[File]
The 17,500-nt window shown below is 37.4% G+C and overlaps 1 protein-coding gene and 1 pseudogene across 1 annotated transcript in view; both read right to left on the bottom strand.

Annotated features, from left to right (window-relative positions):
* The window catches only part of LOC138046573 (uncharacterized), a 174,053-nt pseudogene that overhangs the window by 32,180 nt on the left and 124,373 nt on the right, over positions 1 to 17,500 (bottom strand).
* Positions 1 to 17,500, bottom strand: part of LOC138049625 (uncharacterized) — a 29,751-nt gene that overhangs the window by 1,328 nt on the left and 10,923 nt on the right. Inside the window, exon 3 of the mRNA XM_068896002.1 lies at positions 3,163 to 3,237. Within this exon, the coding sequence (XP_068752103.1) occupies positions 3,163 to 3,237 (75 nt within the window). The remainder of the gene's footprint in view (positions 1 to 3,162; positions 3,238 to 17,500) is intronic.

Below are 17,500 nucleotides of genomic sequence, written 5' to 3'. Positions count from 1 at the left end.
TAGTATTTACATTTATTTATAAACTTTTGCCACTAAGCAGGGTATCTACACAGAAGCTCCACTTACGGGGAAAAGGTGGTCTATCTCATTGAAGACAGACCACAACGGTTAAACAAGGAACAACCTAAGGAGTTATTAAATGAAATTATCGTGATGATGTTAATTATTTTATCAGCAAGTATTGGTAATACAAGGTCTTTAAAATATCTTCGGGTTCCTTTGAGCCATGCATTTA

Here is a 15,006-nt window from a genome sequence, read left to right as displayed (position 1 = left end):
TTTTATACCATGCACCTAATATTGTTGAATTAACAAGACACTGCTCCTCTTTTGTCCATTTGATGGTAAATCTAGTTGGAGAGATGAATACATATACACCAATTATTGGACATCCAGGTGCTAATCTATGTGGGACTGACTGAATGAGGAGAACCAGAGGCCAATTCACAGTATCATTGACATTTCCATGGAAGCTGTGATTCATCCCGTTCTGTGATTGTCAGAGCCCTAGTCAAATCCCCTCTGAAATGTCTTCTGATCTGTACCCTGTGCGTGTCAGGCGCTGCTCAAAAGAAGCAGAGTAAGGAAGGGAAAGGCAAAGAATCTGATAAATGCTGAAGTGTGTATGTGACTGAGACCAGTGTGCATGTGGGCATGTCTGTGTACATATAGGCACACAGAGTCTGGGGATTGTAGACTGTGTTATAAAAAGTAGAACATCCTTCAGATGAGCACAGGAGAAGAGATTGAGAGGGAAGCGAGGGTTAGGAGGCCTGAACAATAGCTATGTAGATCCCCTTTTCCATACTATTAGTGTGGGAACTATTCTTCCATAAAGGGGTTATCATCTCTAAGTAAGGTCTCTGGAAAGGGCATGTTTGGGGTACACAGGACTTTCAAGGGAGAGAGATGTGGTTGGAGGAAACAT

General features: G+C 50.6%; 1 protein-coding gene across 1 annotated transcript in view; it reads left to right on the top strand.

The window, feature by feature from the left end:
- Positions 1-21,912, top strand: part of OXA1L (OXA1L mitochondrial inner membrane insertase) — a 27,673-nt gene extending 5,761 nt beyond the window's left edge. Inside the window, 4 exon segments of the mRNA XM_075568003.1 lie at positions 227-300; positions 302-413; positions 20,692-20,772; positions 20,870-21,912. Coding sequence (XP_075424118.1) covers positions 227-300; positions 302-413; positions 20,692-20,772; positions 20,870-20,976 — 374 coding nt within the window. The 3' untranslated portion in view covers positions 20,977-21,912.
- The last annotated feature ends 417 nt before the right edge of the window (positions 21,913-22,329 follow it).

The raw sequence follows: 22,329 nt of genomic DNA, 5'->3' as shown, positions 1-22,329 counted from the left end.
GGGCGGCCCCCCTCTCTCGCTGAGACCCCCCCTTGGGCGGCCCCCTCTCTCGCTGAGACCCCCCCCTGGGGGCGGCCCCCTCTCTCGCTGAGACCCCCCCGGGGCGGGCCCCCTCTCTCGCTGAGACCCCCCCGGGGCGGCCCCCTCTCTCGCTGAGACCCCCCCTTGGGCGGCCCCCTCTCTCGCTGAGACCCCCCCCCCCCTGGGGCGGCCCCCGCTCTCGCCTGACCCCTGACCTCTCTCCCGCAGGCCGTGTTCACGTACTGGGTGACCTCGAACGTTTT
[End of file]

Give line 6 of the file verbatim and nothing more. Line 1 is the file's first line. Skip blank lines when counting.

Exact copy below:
TAGTATTTACATTTATTTATAAACTTTTGCCACTAAGCAGGGTATCTACACAGAAGCTCCACTTACGGGGAAAAGGTGGTCTATCTCATTGAAGACAGACCACAACGGTTAAACAAGGAACAACCTAAGGAGTTATTAAATGAAATTATCGTGATGATGTTAATTATTTTATCAGCAAGTATTGGTAATACAAGGTCTTTAAAATATCTTCGGGTTCCTTTGAGCCATGCATTTA